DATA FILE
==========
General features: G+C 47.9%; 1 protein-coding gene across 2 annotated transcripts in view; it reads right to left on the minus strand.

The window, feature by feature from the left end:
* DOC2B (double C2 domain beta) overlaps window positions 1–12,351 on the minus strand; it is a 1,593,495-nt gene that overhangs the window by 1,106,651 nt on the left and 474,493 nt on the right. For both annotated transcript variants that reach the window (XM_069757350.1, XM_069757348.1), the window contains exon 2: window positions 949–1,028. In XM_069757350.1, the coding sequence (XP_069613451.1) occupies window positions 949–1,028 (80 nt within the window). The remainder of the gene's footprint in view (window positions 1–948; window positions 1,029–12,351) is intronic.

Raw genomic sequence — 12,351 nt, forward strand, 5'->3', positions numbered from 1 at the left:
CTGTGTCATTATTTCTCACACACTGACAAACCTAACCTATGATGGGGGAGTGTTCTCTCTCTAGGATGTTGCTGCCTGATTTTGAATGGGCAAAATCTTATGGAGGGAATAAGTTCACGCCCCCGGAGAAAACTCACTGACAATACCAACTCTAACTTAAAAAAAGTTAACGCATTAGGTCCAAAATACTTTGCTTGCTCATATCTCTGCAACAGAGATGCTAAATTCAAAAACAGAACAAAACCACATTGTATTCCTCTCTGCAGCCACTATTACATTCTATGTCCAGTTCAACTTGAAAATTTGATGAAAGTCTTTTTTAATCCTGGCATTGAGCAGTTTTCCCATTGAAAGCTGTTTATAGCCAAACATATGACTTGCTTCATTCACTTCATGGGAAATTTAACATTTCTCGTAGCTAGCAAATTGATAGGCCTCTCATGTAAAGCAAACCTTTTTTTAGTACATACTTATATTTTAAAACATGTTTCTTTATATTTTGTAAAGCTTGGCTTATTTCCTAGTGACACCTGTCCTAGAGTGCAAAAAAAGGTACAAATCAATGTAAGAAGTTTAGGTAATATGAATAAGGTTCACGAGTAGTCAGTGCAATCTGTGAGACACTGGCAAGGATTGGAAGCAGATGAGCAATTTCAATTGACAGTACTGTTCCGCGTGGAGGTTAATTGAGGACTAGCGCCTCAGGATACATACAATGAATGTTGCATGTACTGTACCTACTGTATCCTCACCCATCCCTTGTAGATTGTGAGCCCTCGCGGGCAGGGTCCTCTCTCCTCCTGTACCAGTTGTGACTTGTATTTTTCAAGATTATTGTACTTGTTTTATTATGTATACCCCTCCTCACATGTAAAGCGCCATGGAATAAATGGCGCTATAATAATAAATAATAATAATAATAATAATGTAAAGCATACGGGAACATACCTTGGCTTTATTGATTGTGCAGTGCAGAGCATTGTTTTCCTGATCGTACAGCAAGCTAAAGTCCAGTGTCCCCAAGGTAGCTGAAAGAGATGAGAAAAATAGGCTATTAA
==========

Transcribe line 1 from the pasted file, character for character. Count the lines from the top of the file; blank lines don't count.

General features: G+C 47.9%; 1 protein-coding gene across 2 annotated transcripts in view; it reads right to left on the minus strand.